September 10th, 2008

TECH TIP: Humidity Can Change Powder Burn Rates

We’ve all heard the old adage: “Keep your powder dry.” Well, tests by Norma have demonstrated that even normal environmental differences in humidity can affect the way powders burn, at least over the long term. In the July issue of Precision Shooting Magazine, Fred Barker reviews the current Norma and Vihtavuori reloading manuals. Fred notes that, in the Norma manual, Sven-Eric Johansson, head of ballistics at Nexplo/Bofors, presents a very important discussion of water vapor absorption by powder. Johansson shows, with supporting test data, that the same powder will burn at different rates depending on its water content.

Powders Leave the Factory with 0.5 to 1.0% Water Content
Johansson explains that, as manufactured, most powders contain 0.5 to 1% of water by weight. (The relative humidity is “equilibrated” at 40-50% during the manufacturing process to maintain this 0.5-1% moisture content). Importantly, Johansson notes that powder exposed to moist air for a long time will absorb water, causing it to burn at a slower rate. On the other hand, long-term storage in a very dry environment reduces powder moisture content, so the powder burns at a faster rate. In addition, Johansson found that single-base powders are MORE sensitive to relative humidity than are double-base powders (which contain nitroglycerine).

Tests Show Burn Rates Vary with Water Content
Reviewer Fred Barker notes: “Johansson gives twelve (eye-opening) plots of the velocities and pressures obtained on firing several popular cartridges with dehydrated, normal and hydrated Norma powders (from #200 to MRP). He also gives results on loaded .30-06 and .38 Special cartridges stored for 663 to 683 days in relative humidities of 20 and 86%. So Johansson’s advice is to keep powders tightly capped in their factory containers, and to minimize their exposure to dry or humid air.” Confirming Johansson’s findings that storage conditions can alter burn rates, Barker observes: “I have about 10 pounds of WWII 4831 powder that has been stored in dry (about 20% RH) Colorado air for more than 60 years. It now burns about like IMR3031.”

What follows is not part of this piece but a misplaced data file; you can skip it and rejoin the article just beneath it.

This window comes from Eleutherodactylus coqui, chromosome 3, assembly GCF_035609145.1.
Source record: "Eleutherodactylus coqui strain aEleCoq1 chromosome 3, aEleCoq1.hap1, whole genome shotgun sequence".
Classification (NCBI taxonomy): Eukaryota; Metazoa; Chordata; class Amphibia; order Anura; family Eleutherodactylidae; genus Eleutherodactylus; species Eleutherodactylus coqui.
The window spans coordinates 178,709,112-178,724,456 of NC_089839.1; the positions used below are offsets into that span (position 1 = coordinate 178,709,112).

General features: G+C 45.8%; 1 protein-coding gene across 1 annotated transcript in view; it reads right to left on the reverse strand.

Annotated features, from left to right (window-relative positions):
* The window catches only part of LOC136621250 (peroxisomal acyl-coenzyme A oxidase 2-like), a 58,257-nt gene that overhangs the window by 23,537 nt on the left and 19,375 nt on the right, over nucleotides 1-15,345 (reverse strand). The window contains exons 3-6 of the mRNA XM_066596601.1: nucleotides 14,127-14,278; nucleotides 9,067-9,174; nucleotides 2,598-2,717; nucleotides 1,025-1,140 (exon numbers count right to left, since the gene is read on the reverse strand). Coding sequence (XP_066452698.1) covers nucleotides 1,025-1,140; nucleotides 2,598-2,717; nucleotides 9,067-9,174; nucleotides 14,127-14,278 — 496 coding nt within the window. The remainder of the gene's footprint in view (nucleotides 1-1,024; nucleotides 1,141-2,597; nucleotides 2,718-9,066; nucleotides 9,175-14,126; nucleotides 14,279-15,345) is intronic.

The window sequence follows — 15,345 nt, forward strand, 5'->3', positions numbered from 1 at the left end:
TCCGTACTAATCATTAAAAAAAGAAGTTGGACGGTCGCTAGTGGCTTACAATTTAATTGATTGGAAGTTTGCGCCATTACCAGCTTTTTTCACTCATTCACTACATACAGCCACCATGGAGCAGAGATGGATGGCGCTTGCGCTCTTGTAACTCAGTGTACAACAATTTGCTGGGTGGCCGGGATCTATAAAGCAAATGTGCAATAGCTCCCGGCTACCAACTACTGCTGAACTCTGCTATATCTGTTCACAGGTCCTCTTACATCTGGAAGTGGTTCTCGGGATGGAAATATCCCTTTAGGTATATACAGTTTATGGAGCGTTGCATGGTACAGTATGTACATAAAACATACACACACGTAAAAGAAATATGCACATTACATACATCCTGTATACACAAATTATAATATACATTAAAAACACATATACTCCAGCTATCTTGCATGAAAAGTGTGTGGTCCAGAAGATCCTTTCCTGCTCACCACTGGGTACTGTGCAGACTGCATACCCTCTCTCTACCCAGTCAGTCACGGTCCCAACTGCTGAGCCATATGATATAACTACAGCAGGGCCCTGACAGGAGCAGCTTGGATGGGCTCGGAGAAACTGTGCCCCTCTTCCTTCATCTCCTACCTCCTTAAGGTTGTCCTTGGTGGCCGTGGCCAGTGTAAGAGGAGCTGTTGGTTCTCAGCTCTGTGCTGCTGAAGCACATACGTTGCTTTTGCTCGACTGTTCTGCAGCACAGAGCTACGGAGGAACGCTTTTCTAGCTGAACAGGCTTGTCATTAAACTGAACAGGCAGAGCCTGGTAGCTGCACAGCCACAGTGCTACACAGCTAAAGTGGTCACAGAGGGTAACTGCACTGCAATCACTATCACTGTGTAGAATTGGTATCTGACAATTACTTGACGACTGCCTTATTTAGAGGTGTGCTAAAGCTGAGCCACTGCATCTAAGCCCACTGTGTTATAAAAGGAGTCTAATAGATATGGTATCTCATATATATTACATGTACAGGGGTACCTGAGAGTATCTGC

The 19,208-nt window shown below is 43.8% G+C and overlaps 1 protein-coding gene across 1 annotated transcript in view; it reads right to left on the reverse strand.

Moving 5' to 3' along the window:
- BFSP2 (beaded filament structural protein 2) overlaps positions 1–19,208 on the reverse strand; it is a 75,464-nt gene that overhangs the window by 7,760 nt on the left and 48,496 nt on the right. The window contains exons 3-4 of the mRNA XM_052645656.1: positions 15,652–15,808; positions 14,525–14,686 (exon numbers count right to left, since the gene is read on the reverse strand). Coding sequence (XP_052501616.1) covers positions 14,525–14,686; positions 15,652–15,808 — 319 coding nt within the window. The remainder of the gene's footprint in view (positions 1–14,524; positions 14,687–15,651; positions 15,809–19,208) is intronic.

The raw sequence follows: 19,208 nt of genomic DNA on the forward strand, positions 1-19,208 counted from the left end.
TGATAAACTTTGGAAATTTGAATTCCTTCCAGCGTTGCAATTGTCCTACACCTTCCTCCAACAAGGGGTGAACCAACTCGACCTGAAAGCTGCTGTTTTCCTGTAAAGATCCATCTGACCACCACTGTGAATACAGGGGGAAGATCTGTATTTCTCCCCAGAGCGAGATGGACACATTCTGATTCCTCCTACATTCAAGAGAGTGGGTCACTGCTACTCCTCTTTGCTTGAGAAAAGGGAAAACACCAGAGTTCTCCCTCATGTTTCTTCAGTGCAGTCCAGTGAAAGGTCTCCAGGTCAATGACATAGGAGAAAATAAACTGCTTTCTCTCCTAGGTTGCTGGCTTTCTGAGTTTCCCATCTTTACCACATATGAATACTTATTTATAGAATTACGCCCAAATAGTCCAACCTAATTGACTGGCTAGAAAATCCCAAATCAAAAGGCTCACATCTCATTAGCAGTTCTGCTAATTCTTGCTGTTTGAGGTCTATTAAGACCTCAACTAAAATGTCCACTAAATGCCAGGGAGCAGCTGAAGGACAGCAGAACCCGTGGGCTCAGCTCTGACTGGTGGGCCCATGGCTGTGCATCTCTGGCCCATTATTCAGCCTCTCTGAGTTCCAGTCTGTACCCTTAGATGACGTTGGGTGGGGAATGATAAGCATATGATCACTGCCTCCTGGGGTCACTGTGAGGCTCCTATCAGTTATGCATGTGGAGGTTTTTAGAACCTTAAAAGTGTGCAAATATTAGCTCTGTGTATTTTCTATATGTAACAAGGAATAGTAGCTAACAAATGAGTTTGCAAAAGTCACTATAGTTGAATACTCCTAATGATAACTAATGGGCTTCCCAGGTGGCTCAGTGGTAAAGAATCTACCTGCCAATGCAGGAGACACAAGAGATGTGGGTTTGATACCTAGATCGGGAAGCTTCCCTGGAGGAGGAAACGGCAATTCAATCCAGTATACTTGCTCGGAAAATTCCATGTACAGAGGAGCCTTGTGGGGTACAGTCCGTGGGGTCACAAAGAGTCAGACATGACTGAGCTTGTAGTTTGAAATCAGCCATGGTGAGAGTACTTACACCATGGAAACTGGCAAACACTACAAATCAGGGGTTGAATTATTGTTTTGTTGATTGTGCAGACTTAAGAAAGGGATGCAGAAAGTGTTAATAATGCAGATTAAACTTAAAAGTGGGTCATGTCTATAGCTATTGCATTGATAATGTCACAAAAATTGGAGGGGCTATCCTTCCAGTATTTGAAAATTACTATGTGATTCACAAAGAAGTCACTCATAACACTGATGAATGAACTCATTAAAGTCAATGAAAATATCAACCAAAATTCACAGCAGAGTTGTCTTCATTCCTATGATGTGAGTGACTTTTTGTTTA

What does this teach us? First, all powders start out with a small, but chemically important, amount of water content. Second, a powder’s water content can change over time, depending on where and how the powder is stored. Third, the water content of your powder DOES make a difference in how it burns, particularly for single-base powders. For example, over a period of time, a powder used (and then recapped) in the hot, dry Southwest will probably behave differently than the same powder used in the humid Southeast.

Reloaders are advised to keep these things in mind. If you want to maintain your powders’ “as manufactured” burn rate, it is wise to head Johannson’s recommendation to keep your powders tightly capped when you’re not actually dispensing charges and avoid exposing your powder to very dry or very humid conditions. The Norma Reloading Manual is available from a variety of sources, including MidwayUSA.com.

Real-World Example — “Dry” H4831sc Runs Hotter
Robert Whitley agrees that the burn rate of the powder varies with the humidity it absorbs. Robert writes: “I had an 8-lb. jug of H4831SC I kept in my detached garage (it can be humid there). 43.5-44.0 gr of this was superbly accurate with the 115 Bergers out of my 6mm Super X. I got tired of bringing it in and out of the garage to my house for reloading so I brought and kept the jug in my reloading room (a dehumidified room in my house) and after a few weeks I loaded up 43.5 gr, went to a match and it shot awful. I could not figure out what was going on until I put that load back over the chronograph and figured out it was going a good bit faster than before and the load was out of the “sweet spot” (42.5 – 43.0 gr was the max I could load and keep it accurate when it was stored in less humid air). I put the jug back in the garage for a few weeks and I now am back to loading 43.5 – 44.0 gr and it shoots great again. I have seen this with other powders too.

If you have two jugs of the same powder, one kept in a room in your house and one somewhere else where it is drier or more humid, don’t expect the two jugs of the same lot of powder to chrono the same with the same charge weights unless and until they are both stored long enough in the same place to equalize again. Been there … done that!”

Do Your Own Test with Sun-Dried Propellants
Johansson studied the effects of humidity variances during long-term storage. Keep in mind that a powder’s water content can change in a much shorter period of time if it is exposed to extreme heat, or if it is used in a very humid environment. You can do your own simple test to show how heat can de-hydrate powder. Throw 100 grains of powder and weigh it. Then put it out in direct sunlight for a full day (shielded from the wind so you don’t lose any kernels). Re-weigh the sun-dried powder. You’ll find it has lost a bit of weight from the water baking out.

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